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Friday, August 27, 2004 - Page updated at 12:00 A.M.
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The big top beckons Olympic athletes

By Theophilos Argitis
Bloomberg News

Gymnast Lisa Skinner of Australia competes on the parallel bars during the Olympics in Athens last week. As she considers ending her competitive career, Skinner is interested in auditioning for a spot in the Cirque du Soleil.
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Australia's Lisa Skinner leaps onto the uneven parallel bars at the Olympic Indoor Hall, grabbing hold with a puff of chalk dust and swinging through a routine that may be the 23-year-old gymnast's last in competition.

The big top now beckons the three-time Olympian.

"She's very good on the bars, so she could possibly become a great flyer in a flying act for one of our shows," says Florence Pot, who is at the Athens Olympics scouting for Cirque du Soleil, a Montreal-based circus known for performers who suspend themselves from yards of silk and launch somersaults from swinging platforms.

Cirque, founded in 1984 by a group of street performers, is looking for talent as it adds shows and produces acts for MGM Mirage, Walt Disney Co. and Celebrity Cruises.

It estimates the expansion will boost sales, which reached $383 million last year, by 15 percent to 20 percent annually.

There's one hitch: Where do you find workers whose skills include the ability to swing from a trapeze?

Florence Pot, scout for Cirque du Soleil, films prospective recruits at the Olympics. The company needs to hire 150 new performers each year.
You go to the Olympics.

With Olympic tickets in her pocket and a video camera in her backpack, the 34-year-old Pot spent last week searching for gymnasts who have the athletic skills and artistic flair to make the leap to the stage. This week she's watching divers, synchronized swimmers and trampoliners.

The company needs to hire as many as 150 performers a year, Chief Operating Officer Daniel Lamarre says. Cirque already has nine shows, including three at hotels owned by Las Vegas-based MGM Mirage and one at Walt Disney World in Orlando, Fla. It begins staging shows for Miami-based Celebrity Cruises this year.

"If we didn't invest as much as we do in recruiting, then I would be concerned," Lamarre, 51, says. The closely held company has a staff of 35 dedicated to casting.

Cirque expects a new circus school in Montreal to supply performers, and the company has an agreement with the Chinese government that provides acts, Lamarre says.

Increasingly, though, Cirque is relying on scouts like Pot to find athletes who want to put their skills to work. About three-quarters of Cirque's 660 artists were trained as athletes, including 17 former Olympians.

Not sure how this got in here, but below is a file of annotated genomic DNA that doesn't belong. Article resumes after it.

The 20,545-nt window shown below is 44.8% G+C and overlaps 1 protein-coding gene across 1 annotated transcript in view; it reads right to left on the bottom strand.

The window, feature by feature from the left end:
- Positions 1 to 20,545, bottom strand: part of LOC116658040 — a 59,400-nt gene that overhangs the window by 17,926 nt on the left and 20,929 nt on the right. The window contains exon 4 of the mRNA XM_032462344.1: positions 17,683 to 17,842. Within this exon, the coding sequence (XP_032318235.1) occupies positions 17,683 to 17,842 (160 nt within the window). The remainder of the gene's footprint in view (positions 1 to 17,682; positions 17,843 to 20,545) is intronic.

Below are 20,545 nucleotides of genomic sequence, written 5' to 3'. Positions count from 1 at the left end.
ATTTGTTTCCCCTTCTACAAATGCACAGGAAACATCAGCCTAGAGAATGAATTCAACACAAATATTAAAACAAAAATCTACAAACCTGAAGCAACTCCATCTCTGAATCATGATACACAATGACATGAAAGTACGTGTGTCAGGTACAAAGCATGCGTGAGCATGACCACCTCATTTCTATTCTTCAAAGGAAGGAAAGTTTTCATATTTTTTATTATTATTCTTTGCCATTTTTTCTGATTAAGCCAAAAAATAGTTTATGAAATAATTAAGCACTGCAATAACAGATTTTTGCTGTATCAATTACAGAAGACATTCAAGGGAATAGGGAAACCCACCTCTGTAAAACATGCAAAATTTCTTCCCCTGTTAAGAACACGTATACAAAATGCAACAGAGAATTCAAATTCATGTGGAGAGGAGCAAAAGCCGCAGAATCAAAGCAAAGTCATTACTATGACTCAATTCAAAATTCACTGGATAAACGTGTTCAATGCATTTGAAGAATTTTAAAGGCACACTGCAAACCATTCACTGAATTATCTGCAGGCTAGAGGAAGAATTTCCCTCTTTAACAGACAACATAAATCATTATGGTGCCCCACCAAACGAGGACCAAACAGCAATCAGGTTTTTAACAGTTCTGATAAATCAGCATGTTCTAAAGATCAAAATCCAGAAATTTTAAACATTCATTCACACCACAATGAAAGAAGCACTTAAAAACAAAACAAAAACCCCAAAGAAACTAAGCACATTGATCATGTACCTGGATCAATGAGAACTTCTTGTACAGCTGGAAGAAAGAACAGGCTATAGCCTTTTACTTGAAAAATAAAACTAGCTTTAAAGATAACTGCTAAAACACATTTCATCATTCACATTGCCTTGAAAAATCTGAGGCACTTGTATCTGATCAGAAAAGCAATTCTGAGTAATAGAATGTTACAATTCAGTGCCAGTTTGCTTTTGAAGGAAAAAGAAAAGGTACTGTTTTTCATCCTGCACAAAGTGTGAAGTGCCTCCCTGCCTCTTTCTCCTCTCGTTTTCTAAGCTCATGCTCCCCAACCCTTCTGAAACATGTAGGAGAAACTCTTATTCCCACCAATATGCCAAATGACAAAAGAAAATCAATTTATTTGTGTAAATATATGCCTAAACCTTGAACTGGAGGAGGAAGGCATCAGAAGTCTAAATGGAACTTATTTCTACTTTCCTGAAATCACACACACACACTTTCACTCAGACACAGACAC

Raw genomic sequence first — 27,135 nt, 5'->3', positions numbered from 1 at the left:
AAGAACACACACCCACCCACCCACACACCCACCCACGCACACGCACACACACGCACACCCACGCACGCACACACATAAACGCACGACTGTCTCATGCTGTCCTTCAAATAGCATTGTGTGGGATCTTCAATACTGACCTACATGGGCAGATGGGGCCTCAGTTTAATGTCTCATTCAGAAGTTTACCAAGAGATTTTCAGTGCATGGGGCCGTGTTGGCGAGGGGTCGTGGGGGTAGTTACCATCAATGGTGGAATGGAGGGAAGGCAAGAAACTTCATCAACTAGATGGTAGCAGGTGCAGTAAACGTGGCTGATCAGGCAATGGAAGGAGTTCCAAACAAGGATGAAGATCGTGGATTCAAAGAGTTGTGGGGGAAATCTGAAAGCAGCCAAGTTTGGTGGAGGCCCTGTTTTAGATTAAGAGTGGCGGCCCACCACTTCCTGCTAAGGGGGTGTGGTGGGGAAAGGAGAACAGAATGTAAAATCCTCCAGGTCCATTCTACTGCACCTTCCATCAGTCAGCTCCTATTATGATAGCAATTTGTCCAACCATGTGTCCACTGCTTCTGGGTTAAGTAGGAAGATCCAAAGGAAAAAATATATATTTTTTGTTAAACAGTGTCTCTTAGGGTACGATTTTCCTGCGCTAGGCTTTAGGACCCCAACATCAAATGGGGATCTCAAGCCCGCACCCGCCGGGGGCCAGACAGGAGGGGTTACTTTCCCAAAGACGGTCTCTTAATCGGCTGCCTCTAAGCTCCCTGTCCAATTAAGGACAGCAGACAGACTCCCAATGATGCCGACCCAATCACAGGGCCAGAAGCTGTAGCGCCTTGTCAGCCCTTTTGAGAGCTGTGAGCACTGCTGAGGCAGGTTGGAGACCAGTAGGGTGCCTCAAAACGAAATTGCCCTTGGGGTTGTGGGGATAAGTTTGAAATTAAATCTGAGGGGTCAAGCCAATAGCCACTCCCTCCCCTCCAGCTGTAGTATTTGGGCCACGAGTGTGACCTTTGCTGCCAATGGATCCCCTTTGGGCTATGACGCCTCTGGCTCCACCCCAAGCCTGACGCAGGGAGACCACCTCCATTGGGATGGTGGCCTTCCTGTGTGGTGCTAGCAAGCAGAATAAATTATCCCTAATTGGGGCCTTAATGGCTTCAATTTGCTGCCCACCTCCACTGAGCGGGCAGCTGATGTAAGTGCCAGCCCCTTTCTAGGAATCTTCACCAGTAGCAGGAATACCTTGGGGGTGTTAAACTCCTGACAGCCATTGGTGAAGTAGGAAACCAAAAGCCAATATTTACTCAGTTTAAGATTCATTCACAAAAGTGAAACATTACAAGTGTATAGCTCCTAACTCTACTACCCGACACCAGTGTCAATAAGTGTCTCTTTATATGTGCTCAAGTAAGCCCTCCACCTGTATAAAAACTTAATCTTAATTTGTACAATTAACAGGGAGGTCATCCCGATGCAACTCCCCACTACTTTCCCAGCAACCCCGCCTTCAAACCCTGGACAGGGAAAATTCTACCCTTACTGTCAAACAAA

Pot, a former gymnast not much taller than the mostly teenage girls competing in Athens, videotapes Spain's Jesus Carballo, a 27-year-old gymnast who won gold medals on the horizontal bar at the 1996 and 1999 World Championships.

Carballo fits the profile Pot is looking for. Like Skinner, he's in the twilight of a career that may end in Athens. He's also strong on bars at a time when Cirque is looking for men who are skilled on the apparatus.

When 12-time Olympic medalist Alexei Nemov performs a half hour later, Pot leans back and rests the camera on her lap. The Russian sticks his landing to score 9.737, third-highest of the day.

"I don't need to videotape Nemov, I just sit back and enjoy," Pot says. "I wouldn't approach him. He can still compete for a long time, and as a star in his country I guess he's making very good money and has a lot of privilege."

Cirque performers receive at least $69 a show for as many as 10 shows a week, Pot says. That equals about $34,430 for 50 weeks of work.

Skinner — who competed in the uneven bars and balance beam, but failed to qualify for Sunday's apparatus finals — says she's just looking for a way to earn a living from the sport she took up as a 6-year-old in Australia.

"I'd love to join the circus," she says. "If I can make money from my skills, then why not?"

While Pot likes Skinner, there is no guarantee she will win a spot with Cirque.

Skinner needs to send videotapes and do a live audition. If she passes that test, she has to travel to Montreal for a four- to six-month training course before receiving a contract.

Many athletes have failed to make the transition, Pot says.

"The most important characteristic we are looking for concerning an athlete is the artistic openness to learn new things and adapt to a new environment," she says. "Open-minded people artistically are the most important thing."

Copyright © 2004 The Seattle Times Company

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